Manually searching through casebooks, legal citation guides and other law books is becoming a thing of the past. Law firms are using legal research databases to find relevant information faster. These databases have begun to integrate information from non-legal articles and webpages, making a wider range of sources available.

E-discovery, artificial intelligence

For many years now, the necessity of dealing with electronic evidence in the context of disputes has pushed the legal profession, kicking and screaming some would argue, to use technology for document review. For many, e-discovery has simply meant taking a traditional paper process and using computer screens to review documents. During the pandemic, we have seen a greater push for e-discovery services in the cloud, because no IT staff is needed at the law firm to manage on premises applications. We have also seen a greater acceptance of the use of artificial intelligence (AI) to facilitate document review and analysis as lawyers have become more comfortable relying on technology to get their work done.       

Indeed, it has become widely accepted that the most effective and cost-efficient way to prepare for discoveries and hearings is with the combination of legal judgment, advanced analytics and technological proficiency to surface the most pertinent information in a much shorter time frame.

Often building on e-discovery technology, applications have emerged to review and adjust legal contracts. With machine learning, for example, not only can technology “learn” to differentiate relevant from irrelevant documents for e-discovery, it can extract and organize crucial information from contracts and assist with drafting. When done traditionally, even contracts that may not require significant negotiation can present operational challenges, especially when short timelines are a factor. Law firms such as BLG are leveraging other machine learning technology to reduce time spent on documentation, accelerate turn-around time, improve accuracy and provide clients with refined cost certainty.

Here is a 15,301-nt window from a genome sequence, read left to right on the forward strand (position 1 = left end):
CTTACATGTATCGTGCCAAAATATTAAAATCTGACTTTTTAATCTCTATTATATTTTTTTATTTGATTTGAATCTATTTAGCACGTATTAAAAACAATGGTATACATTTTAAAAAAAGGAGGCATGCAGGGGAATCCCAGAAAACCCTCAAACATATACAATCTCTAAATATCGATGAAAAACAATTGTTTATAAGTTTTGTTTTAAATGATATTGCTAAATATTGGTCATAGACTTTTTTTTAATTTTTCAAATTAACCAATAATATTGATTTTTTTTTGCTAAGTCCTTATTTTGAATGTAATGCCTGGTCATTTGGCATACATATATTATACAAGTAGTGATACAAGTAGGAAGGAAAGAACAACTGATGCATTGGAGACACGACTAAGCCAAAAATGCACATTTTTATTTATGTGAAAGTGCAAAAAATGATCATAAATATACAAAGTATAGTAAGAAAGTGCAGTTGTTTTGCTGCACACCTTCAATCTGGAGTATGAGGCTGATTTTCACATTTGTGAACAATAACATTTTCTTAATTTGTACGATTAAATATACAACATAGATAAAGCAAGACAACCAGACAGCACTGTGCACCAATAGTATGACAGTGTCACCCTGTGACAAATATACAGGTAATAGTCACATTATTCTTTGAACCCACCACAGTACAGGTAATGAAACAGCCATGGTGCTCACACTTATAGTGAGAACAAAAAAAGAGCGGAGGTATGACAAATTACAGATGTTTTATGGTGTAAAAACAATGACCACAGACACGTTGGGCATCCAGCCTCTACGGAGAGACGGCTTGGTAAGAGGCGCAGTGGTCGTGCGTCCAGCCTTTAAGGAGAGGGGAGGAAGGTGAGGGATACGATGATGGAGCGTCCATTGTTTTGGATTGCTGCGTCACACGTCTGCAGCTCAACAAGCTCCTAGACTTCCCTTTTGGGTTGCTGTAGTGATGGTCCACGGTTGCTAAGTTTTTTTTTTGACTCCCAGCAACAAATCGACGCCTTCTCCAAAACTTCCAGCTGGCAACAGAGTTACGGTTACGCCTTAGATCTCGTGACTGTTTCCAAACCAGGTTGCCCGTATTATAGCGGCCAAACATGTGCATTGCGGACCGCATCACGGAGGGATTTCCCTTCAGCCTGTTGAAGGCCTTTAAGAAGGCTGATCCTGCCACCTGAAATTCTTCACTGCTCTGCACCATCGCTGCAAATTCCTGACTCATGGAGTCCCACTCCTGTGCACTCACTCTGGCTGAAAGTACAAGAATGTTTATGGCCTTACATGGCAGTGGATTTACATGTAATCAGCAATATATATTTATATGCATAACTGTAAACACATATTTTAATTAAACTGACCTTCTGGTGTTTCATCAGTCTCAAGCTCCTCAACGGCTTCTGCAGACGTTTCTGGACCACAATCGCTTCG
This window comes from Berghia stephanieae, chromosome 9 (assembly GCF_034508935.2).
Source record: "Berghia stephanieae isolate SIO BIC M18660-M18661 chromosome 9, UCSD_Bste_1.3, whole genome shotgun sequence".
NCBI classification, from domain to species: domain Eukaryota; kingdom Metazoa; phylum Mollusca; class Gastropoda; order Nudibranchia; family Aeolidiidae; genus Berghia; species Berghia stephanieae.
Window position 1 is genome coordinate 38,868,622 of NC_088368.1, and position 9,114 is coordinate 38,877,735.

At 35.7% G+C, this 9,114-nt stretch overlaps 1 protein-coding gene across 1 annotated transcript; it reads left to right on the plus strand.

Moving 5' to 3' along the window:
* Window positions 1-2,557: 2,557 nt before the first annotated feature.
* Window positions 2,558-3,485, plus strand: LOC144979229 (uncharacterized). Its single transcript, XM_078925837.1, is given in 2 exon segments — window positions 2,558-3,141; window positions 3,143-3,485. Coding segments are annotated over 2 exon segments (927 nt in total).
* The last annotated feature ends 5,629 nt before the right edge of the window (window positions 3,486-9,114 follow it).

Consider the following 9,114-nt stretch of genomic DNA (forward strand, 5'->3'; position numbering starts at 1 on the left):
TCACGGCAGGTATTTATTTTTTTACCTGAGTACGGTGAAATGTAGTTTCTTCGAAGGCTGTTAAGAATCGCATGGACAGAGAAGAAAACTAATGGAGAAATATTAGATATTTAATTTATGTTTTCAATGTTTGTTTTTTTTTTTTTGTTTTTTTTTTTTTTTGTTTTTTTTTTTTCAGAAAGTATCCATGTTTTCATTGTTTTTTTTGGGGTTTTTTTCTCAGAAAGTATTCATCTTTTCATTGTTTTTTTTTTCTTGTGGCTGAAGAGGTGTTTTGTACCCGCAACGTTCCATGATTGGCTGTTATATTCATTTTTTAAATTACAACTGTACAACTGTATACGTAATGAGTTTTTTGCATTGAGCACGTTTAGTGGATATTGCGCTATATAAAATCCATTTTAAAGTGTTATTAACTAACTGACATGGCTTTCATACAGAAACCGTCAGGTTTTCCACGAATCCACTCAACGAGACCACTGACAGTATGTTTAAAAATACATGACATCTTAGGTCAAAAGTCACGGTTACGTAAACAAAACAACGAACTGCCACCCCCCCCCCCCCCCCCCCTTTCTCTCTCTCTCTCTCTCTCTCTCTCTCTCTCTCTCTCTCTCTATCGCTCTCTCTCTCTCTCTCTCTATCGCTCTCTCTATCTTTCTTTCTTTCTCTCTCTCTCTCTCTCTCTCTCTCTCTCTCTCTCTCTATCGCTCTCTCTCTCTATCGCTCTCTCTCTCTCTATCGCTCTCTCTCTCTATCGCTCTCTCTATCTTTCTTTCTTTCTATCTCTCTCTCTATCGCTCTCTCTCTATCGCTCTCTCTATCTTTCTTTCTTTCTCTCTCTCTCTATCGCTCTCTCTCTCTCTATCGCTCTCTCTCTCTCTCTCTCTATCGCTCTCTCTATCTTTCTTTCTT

Legal technology is rapidly changing the legal industry and revolutionizing the justice system in Canada. Recent announcements by the law societies of B.C. and Ontario to establish so-called “legal innovation regulatory sandboxes” are to be applauded. The adoption of modern technologies whether AI machine learning, chatbots or robotic process automation by the justice system has been highly anticipated and, for the most part, will be welcomed with open arms. Although Canada has come a long way in implementing these technologies, this is just the beginning.

If there is anything we have learned over the past year, it’s that advancements in services and widespread adoption of advanced technology are essential. We can see how innovations are increasing efficiency, lowering cost and giving lawyers more bandwidth to do what they do best: win cases.

Kelly Friedman is an experienced litigator at BLG with unique expertise in data management issues, including e-discovery, cybersecurity and privacy. She has appeared before administrative bodies such as the Ontario Energy Board, all levels of court in Ontario and the Supreme Court of Canada. John Godber specializes in corporate law at BLG with an emphasis on mergers and acquisitions and large scale infrastructure projects. He is also BLG’s client innovation partner. Andrew Terrett is BLG’s s national director, digital innovation. A qualified solicitor (England and Wales) he holds a lean Six Sigma Black Belt.